Music Composition as an Artistic Process

[This post is #8 in the West­ern Clas­si­cal Music Series]

Every block of stone has a stat­ue in it, and it is the task of the sculp­tor to dis­cov­er it — Michelan­g­lo

The beau­ty of an art­work is not just because of what the artist has includ­ed in the work, but also because of what the artist has exclud­ed from it. I find this to be true of most forms of cre­ative art, whether it is music or pho­tog­ra­phy, paint­ing or lit­er­a­ture, sculp­ture or archi­tec­ture.

In a sculp­ture, it is easy to visu­al­ize this aspect of the artis­tic process — a stat­ue is ini­tial­ly a block of stone from which the sculp­tor removes parts, and the result is the work of art — the stat­ue. We are eas­i­ly able to visu­al­ize the artist’s work in remov­ing the unnec­es­sary parts of the stone. In paint­ing, one can visu­al­ize the col­ors not used. And so on. In music, how­ev­er, it is dif­fi­cult to appre­ci­ate this aspect, because we are almost nev­er aware of what the com­pos­er has exclud­ed. As casu­al lis­ten­ers of music, we only respond to what we lis­ten to, what the com­pos­er has includ­ed, we do not wear the hat of a com­pos­er and think about what the com­pos­er has exclud­ed.

This aspect of music appre­ci­a­tion is cer­tain­ly not a pre­req­ui­site to appre­ci­at­ing WCM, but it does help us to appre­ci­ate Form. We have dis­cussed Form in WCM before, and it is worth­while reit­er­at­ing its key les­son:

Form is a series of strate­gies designed to find a suc­cess­ful mean between the oppo­site extremes of unre­lieved rep­e­ti­tion and unre­lieved alter­ation.

The key is to find the bal­ance between the two. Which aspects of the imag­ined work has the com­pos­er exclud­ed because they were too repet­i­tive? Which aspects of the imag­ined work has the com­pos­er exclud­ed because they were stray­ing too far away from the theme? Is the music lead­ing you sub­con­scious­ly on a pre­de­ter­mined roadmap in which the com­pos­er ulti­mate­ly wants to take you through a jour­ney to his cho­sen des­ti­na­tion? When you love a piece of music, this is exact­ly what the com­pos­er achieves — take you through a won­der­ful jour­ney to a des­ti­na­tion.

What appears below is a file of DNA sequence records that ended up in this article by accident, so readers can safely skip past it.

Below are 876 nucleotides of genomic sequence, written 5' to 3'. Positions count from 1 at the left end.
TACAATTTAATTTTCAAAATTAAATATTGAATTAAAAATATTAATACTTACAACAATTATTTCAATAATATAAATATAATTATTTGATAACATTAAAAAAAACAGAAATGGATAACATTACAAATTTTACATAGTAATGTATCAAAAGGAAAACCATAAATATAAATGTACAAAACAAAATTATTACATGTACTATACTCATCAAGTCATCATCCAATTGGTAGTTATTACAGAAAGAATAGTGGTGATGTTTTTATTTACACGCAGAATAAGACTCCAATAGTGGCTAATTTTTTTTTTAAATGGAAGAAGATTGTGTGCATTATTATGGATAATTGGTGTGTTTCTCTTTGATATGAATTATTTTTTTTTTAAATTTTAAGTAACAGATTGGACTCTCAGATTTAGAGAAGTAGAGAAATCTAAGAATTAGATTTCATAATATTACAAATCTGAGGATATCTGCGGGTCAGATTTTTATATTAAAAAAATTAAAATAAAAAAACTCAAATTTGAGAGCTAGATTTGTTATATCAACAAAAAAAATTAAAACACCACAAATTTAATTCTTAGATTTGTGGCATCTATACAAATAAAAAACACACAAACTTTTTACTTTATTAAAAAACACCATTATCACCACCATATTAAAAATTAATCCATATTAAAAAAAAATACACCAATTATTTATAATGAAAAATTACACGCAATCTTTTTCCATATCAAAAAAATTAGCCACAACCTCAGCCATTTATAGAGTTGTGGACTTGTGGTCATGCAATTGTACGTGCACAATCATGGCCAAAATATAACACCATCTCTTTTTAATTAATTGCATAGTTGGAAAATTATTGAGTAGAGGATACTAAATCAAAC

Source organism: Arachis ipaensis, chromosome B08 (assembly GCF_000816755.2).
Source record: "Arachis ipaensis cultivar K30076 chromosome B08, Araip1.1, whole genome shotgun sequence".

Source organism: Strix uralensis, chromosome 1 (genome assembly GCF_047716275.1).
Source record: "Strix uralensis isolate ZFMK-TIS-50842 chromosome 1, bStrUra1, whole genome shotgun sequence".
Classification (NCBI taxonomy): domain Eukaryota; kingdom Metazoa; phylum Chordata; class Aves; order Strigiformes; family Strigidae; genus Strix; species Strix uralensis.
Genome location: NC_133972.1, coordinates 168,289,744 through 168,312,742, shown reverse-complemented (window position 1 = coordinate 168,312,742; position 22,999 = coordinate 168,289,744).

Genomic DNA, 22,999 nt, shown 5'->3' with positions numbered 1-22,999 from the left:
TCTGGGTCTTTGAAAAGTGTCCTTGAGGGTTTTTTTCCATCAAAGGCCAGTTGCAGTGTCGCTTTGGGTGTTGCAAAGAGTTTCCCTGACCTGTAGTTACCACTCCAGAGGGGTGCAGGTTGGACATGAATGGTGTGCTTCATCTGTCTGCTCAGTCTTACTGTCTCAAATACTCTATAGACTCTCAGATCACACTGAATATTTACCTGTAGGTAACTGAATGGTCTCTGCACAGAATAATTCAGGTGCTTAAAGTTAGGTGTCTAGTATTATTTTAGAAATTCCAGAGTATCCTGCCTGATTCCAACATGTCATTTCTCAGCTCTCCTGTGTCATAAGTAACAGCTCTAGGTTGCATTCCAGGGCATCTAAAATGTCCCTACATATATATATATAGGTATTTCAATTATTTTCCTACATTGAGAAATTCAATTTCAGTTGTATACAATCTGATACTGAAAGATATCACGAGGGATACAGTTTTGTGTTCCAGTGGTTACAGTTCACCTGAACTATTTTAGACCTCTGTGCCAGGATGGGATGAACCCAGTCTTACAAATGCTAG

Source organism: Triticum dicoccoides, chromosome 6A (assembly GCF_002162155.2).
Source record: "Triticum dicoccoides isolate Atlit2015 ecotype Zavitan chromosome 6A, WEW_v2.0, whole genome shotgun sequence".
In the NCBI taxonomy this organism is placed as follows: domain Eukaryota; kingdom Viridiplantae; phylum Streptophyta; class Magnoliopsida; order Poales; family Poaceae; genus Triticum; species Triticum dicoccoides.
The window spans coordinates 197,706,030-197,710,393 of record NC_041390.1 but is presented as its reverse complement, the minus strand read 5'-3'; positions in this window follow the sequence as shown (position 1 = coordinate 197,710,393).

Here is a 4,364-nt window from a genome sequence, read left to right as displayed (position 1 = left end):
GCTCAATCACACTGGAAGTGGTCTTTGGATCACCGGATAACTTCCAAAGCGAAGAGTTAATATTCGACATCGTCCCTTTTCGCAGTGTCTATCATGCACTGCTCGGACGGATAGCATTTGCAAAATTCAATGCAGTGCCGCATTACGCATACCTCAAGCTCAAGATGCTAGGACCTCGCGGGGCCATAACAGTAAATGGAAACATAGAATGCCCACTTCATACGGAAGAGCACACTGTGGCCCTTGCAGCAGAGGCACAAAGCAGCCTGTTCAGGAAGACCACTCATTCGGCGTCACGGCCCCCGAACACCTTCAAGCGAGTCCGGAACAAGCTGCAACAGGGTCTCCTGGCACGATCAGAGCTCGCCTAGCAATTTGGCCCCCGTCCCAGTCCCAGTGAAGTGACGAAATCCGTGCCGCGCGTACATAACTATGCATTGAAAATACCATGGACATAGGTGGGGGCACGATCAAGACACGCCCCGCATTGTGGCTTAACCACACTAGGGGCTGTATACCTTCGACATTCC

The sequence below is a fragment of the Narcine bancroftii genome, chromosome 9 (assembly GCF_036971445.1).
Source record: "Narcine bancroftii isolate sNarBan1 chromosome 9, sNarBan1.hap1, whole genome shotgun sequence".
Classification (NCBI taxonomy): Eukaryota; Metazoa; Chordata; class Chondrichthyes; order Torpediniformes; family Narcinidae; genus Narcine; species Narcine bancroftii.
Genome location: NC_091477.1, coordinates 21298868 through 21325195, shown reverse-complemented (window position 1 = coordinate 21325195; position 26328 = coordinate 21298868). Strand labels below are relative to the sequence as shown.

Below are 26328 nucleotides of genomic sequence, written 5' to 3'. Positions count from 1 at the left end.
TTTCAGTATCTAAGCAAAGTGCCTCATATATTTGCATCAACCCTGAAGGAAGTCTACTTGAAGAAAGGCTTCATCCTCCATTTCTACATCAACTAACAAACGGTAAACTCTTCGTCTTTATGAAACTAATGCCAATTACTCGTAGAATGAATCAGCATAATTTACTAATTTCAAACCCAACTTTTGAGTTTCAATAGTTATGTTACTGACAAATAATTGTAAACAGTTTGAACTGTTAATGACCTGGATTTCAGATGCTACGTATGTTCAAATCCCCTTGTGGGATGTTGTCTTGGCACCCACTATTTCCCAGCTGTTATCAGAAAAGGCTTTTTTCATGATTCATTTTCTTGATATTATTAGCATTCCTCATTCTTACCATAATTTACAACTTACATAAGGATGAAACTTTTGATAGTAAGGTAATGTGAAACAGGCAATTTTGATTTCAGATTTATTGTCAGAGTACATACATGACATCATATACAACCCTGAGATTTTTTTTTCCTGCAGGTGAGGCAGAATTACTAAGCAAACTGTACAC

There are very, very few instances where this can be stud­ied and expe­ri­enced in the field of music. If you have expe­ri­enced a musician’s com­po­si­tion process, it is an insight­ful expe­ri­ence. With WCM, the only way we can engage in the com­po­si­tion process is to go back cen­turies in time and study the notes of the com­pos­er. This is, for­tu­nate­ly, what musi­cal schol­ars have done. How­ev­er, their archived scrib­blings of musi­cal nota­tions and their explo­ration most­ly remains exclu­sive to the elit­ist schol­ar­ly domain, leav­ing us casu­al lis­ten­ers with no way to appre­ci­ate or under­stand them.

This is quite sim­i­lar to sci­ence. There are many fas­ci­nat­ing areas of sci­ence that remain beyond the reach of the main­stream, because their appre­ci­a­tion requires spe­cial­ized knowl­edge. There is a gulf between the high­er ech­e­lons of art and sci­ence and the main­stream pop­u­lace. There are very few peo­ple who attempt to bridge that gulf. I have the most pro­found respect for them, because they attempt to enlight­en us.

Carl Sagan epit­o­mized this role in Sci­ence. Leonard Bern­stein epit­o­mizes it in Music. Leonard Bern­stein is to Music what Carl Sagan was to Sci­ence.

They were them­selves a sci­en­tist and a musi­cian, but in look­ing back at their role in his­to­ry, their bridg­ing the gulf may be deemed more impor­tant than their pro­fes­sion­al careers.

With no fur­ther eulo­giz­ing, let us now learn from Leonard Bern­stein teach­ing us about the com­po­si­tion process that went behind Beethoven’s high­ly regard­ed and most loved 5th Sym­pho­ny:

Watch and lis­ten. I need not say any­thing fur­ther. This is a unique expe­ri­ence for us to learn to appre­ci­ate WCM and we should for­ev­er be grate­ful to Lenny.

P.S. The Man­del­brot set is a unique excep­tion to the rule of Form, where unre­lieved rep­e­ti­tion ulti­mate­ly results in what some may say is Art.

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  • Good post, Mahen­dra, and I admire your dili­gence and com­mit­ment in con­tin­u­ing the WCM series at your blog.

    Bern­stein also deliv­ered a series of lec­tures on music in 1973 at Har­vard, in which he takes Mozart’s Sym­pho­ny no 40 in G minor as an exam­ple to explain many con­cepts. Here’s the YouTube playlist for those of your read­ers who may be inter­est­ed —

    • Thank you! Lenny’s Har­vard lec­tures are on a dif­fer­ent plane alto­geth­er. They are very pro­found, insight­ful, and explore not only the roots but the evo­lu­tion of clas­si­cal music through the ages.
      In attempt­ing to intro­duce Lenny into this series of WCM posts, I thought this was a good wel­come point. If I grow this series into a suit­able struc­ture, maybe the Har­vard lec­tures would find a spot. Lenny’s Har­vard lec­tures delve into the realm of music+ phi­los­o­phy, and I won­der if it would deter new­com­ers to this genre from the basic goal of these posts: that WCM is eas­i­ly appre­cia­ble.

      • Agreed. Ergo “… for those of your read­ers who may be inter­est­ed” (there are always some who want to dig deep­er).

        • Ah, yes 🙂 If I do have such read­ers, not only will I dig deep­er, I shall exult in joy­ful sat­is­fac­tion! 🙂 Let’s see how it goes…